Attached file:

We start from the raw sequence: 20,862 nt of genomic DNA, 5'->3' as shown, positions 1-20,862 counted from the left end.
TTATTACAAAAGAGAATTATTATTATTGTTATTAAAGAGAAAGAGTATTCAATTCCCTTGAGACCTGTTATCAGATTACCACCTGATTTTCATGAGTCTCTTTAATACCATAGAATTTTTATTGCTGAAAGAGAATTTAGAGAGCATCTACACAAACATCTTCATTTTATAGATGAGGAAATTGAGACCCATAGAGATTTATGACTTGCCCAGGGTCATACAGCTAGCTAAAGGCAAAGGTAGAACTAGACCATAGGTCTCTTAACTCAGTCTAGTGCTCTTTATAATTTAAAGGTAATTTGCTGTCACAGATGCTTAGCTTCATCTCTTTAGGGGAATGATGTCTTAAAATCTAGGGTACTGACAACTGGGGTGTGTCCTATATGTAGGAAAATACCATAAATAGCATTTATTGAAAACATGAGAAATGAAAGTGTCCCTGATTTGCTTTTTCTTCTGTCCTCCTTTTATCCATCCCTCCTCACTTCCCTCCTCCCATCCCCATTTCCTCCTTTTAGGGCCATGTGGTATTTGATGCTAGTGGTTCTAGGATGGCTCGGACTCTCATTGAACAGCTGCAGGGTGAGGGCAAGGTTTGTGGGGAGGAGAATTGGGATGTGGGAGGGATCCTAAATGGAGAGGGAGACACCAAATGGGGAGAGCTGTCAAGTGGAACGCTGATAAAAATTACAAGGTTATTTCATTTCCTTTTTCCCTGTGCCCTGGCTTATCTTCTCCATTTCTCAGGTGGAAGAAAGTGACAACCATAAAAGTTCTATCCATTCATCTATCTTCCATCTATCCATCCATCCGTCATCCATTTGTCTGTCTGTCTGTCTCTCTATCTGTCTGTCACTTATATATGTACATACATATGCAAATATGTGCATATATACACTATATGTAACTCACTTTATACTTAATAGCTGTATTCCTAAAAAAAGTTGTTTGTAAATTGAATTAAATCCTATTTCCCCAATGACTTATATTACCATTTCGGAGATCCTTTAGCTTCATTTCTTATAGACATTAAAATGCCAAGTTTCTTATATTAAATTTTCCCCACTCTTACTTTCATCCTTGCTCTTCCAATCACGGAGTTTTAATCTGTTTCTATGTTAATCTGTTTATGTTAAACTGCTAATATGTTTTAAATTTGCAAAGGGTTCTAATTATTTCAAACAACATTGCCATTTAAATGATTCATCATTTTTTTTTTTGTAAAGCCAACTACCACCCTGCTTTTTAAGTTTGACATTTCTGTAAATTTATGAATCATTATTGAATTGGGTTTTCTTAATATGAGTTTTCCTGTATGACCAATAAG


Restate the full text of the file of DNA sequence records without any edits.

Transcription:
We start from the raw sequence: 20,862 nt of genomic DNA, 5'->3' as shown, positions 1-20,862 counted from the left end.
TTATTACAAAAGAGAATTATTATTATTGTTATTAAAGAGAAAGAGTATTCAATTCCCTTGAGACCTGTTATCAGATTACCACCTGATTTTCATGAGTCTCTTTAATACCATAGAATTTTTATTGCTGAAAGAGAATTTAGAGAGCATCTACACAAACATCTTCATTTTATAGATGAGGAAATTGAGACCCATAGAGATTTATGACTTGCCCAGGGTCATACAGCTAGCTAAAGGCAAAGGTAGAACTAGACCATAGGTCTCTTAACTCAGTCTAGTGCTCTTTATAATTTAAAGGTAATTTGCTGTCACAGATGCTTAGCTTCATCTCTTTAGGGGAATGATGTCTTAAAATCTAGGGTACTGACAACTGGGGTGTGTCCTATATGTAGGAAAATACCATAAATAGCATTTATTGAAAACATGAGAAATGAAAGTGTCCCTGATTTGCTTTTTCTTCTGTCCTCCTTTTATCCATCCCTCCTCACTTCCCTCCTCCCATCCCCATTTCCTCCTTTTAGGGCCATGTGGTATTTGATGCTAGTGGTTCTAGGATGGCTCGGACTCTCATTGAACAGCTGCAGGGTGAGGGCAAGGTTTGTGGGGAGGAGAATTGGGATGTGGGAGGGATCCTAAATGGAGAGGGAGACACCAAATGGGGAGAGCTGTCAAGTGGAACGCTGATAAAAATTACAAGGTTATTTCATTTCCTTTTTCCCTGTGCCCTGGCTTATCTTCTCCATTTCTCAGGTGGAAGAAAGTGACAACCATAAAAGTTCTATCCATTCATCTATCTTCCATCTATCCATCCATCCGTCATCCATTTGTCTGTCTGTCTGTCTCTCTATCTGTCTGTCACTTATATATGTACATACATATGCAAATATGTGCATATATACACTATATGTAACTCACTTTATACTTAATAGCTGTATTCCTAAAAAAAGTTGTTTGTAAATTGAATTAAATCCTATTTCCCCAATGACTTATATTACCATTTCGGAGATCCTTTAGCTTCATTTCTTATAGACATTAAAATGCCAAGTTTCTTATATTAAATTTTCCCCACTCTTACTTTCATCCTTGCTCTTCCAATCACGGAGTTTTAATCTGTTTCTATGTTAATCTGTTTATGTTAAACTGCTAATATGTTTTAAATTTGCAAAGGGTTCTAATTATTTCAAACAACATTGCCATTTAAATGATTCATCATTTTTTTTTTTGTAAAGCCAACTACCACCCTGCTTTTTAAGTTTGACATTTCTGTAAATTTATGAATCATTATTGAATTGGGTTTTCTTAATATGAGTTTTCCTGTATGACCAATAAG